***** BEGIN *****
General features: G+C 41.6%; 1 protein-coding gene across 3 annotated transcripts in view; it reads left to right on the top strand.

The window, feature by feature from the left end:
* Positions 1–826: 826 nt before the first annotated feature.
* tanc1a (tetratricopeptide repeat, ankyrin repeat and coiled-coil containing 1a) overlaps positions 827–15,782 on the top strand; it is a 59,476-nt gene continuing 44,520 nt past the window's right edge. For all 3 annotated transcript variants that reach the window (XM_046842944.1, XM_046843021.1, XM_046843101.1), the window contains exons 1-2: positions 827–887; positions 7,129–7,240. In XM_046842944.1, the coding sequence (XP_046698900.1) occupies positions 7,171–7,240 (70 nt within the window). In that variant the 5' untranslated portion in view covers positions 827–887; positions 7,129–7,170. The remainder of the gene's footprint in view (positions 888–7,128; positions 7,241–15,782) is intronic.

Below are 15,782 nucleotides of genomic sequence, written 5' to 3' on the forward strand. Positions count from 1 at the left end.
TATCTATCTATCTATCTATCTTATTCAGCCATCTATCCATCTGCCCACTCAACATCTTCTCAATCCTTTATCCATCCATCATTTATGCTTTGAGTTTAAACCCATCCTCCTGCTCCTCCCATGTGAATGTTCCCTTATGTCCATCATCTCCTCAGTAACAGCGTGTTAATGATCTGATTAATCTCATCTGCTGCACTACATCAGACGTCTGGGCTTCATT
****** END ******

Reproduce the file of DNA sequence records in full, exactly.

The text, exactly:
General features: G+C 41.6%; 1 protein-coding gene across 3 annotated transcripts in view; it reads left to right on the top strand.

The window, feature by feature from the left end:
* Positions 1–826: 826 nt before the first annotated feature.
* tanc1a (tetratricopeptide repeat, ankyrin repeat and coiled-coil containing 1a) overlaps positions 827–15,782 on the top strand; it is a 59,476-nt gene continuing 44,520 nt past the window's right edge. For all 3 annotated transcript variants that reach the window (XM_046842944.1, XM_046843021.1, XM_046843101.1), the window contains exons 1-2: positions 827–887; positions 7,129–7,240. In XM_046842944.1, the coding sequence (XP_046698900.1) occupies positions 7,171–7,240 (70 nt within the window). In that variant the 5' untranslated portion in view covers positions 827–887; positions 7,129–7,170. The remainder of the gene's footprint in view (positions 888–7,128; positions 7,241–15,782) is intronic.

Below are 15,782 nucleotides of genomic sequence, written 5' to 3' on the forward strand. Positions count from 1 at the left end.
TATCTATCTATCTATCTATCTTATTCAGCCATCTATCCATCTGCCCACTCAACATCTTCTCAATCCTTTATCCATCCATCATTTATGCTTTGAGTTTAAACCCATCCTCCTGCTCCTCCCATGTGAATGTTCCCTTATGTCCATCATCTCCTCAGTAACAGCGTGTTAATGATCTGATTAATCTCATCTGCTGCACTACATCAGACGTCTGGGCTTCATT